Background and Aims: Cocoa flavanols are recognised by their favourable antioxidant and vascular effects. This study investigates the influence on health of the daily consumption of ready-to-eat meals supplemented with cocoa extract within a hypocaloric diet, on middle-aged overweight/obese subjects.
Methods and Results: Fifty healthy male and female middle-aged volunteers [57.26 ± 5.24 years and body mass index (BMI) 30.59 ± 2.33 kg/m(2)] were recruited to participate in a 4 week randomised, parallel and double-blind study. After following 3 days on a low-polyphenol diet, 25 volunteers received meals supplemented with 1.4 g of cocoa extract (645.3 mg of polyphenols) and the other 25 participants received control meals, within a 15% energy restriction diet. On the 4th week of intervention individuals in both dietary groups improved (p < 0.05) anthropometric, body composition, blood pressure and blood biochemical measurements. Oxidised LDL cholesterol (oxLDL), showed a higher reduction (p = 0.030) in the cocoa group. Moreover, myeloperoxidase (MPO) levels decreased only in the cocoa supplemented group (p = 0.007). Intercellular Adhesion Molecule-1 (sICAM-1) decreased significantly in both groups, while Vascular Cell Adhesion Molecule-1 (sVCAM-1) did not present differences after the 4 weeks of intervention. Interestingly, cocoa intake showed a different effect by gender, presenting more beneficial effects in men.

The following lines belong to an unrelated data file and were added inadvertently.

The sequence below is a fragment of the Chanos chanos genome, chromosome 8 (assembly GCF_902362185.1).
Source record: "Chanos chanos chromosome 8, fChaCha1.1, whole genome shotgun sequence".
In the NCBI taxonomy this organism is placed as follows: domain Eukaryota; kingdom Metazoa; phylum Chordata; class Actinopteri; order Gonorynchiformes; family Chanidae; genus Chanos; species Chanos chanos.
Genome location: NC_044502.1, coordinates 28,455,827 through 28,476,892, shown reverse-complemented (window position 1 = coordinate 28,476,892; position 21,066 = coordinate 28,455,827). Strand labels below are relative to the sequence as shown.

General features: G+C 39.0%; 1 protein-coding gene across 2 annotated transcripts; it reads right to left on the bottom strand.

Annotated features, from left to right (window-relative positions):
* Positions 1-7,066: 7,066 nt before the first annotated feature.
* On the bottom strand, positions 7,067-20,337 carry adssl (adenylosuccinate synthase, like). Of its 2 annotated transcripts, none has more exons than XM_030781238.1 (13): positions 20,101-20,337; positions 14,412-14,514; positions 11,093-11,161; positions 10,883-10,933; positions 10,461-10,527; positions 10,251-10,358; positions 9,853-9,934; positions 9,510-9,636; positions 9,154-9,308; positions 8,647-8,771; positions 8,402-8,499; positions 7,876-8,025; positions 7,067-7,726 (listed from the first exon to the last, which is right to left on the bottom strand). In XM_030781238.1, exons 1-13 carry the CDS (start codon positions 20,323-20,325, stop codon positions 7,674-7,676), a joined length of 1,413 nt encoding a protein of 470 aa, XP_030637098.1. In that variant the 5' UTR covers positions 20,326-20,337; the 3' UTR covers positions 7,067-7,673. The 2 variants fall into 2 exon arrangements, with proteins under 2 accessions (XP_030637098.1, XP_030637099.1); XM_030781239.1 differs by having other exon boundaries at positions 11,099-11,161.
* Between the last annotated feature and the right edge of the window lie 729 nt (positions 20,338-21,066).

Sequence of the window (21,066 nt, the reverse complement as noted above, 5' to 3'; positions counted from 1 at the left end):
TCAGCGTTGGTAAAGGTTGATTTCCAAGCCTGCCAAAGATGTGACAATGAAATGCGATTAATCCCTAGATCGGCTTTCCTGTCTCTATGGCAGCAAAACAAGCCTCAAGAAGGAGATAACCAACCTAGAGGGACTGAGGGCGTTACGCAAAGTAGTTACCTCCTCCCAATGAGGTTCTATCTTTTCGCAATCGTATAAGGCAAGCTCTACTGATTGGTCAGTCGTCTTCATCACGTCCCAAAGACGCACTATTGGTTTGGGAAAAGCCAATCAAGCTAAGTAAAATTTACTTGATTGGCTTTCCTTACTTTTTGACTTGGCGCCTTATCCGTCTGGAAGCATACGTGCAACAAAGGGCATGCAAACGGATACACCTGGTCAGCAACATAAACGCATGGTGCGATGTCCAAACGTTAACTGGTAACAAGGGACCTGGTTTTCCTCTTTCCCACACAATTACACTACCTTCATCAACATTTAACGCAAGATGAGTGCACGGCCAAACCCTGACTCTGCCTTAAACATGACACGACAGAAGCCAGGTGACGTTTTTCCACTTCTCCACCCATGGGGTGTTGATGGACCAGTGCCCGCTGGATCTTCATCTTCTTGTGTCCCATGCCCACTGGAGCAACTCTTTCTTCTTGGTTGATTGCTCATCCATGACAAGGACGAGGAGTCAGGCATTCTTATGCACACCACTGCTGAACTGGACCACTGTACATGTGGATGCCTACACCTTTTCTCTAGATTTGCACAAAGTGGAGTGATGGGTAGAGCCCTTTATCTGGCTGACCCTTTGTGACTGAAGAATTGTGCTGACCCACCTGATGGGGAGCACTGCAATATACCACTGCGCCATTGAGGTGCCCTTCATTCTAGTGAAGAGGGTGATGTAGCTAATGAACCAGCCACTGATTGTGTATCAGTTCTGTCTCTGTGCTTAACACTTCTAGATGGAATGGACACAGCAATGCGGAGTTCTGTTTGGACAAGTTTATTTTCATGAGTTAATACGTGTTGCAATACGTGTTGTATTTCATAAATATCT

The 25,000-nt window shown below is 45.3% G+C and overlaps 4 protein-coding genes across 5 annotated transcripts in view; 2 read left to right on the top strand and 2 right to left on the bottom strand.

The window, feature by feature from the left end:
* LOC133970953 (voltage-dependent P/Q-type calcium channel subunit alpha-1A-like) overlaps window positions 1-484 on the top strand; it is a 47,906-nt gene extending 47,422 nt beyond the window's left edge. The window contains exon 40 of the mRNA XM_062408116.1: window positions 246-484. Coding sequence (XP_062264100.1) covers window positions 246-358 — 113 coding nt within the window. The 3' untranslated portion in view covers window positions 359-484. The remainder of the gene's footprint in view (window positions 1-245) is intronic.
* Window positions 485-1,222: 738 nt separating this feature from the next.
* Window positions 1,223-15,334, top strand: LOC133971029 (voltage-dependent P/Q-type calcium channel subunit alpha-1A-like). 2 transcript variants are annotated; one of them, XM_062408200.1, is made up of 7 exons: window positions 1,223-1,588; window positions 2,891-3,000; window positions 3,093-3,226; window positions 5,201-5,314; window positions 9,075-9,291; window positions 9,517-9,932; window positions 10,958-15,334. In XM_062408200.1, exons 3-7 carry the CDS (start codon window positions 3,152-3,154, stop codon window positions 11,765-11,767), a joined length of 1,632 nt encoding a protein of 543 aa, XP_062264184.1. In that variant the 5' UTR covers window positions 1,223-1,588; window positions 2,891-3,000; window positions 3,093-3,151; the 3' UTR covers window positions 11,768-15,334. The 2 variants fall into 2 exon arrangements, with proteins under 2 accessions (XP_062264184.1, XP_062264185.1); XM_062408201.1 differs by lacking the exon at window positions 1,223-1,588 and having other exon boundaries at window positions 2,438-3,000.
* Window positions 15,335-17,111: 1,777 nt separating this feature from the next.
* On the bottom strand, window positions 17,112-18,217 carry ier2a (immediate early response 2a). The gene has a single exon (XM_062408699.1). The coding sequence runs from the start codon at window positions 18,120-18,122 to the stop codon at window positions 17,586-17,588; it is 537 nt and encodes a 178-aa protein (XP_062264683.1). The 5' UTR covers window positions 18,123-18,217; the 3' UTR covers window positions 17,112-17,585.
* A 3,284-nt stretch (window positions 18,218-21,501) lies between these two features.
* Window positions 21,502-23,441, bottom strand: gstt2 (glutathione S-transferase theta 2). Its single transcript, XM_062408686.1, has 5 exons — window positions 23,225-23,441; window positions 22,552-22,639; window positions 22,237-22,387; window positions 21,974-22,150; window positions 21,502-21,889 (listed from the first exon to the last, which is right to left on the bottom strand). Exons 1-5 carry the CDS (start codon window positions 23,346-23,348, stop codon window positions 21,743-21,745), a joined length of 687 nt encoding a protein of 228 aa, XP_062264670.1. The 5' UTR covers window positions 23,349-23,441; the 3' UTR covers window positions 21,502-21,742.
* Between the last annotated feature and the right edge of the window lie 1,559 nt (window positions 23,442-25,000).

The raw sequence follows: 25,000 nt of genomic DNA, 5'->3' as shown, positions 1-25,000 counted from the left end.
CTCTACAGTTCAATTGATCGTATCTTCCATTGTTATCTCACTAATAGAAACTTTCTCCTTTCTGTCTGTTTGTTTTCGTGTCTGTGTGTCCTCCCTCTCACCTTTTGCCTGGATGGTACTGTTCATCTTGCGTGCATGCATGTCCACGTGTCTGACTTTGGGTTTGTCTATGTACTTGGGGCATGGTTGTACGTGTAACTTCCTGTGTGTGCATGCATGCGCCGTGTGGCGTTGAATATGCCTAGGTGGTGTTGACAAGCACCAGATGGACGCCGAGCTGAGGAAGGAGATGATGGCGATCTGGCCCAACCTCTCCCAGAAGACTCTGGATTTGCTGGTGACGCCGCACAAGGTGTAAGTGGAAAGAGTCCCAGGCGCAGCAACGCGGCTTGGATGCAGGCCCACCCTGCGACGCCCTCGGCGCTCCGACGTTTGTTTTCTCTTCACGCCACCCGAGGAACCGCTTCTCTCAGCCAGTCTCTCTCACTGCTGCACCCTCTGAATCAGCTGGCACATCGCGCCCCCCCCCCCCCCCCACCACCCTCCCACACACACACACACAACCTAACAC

Conclusions: The consumption of cocoa extract as part of ready-to-eat meals and within a hypocaloric diet improved oxidative status (oxLDL) in middle-aged subjects, being most remarkable in males.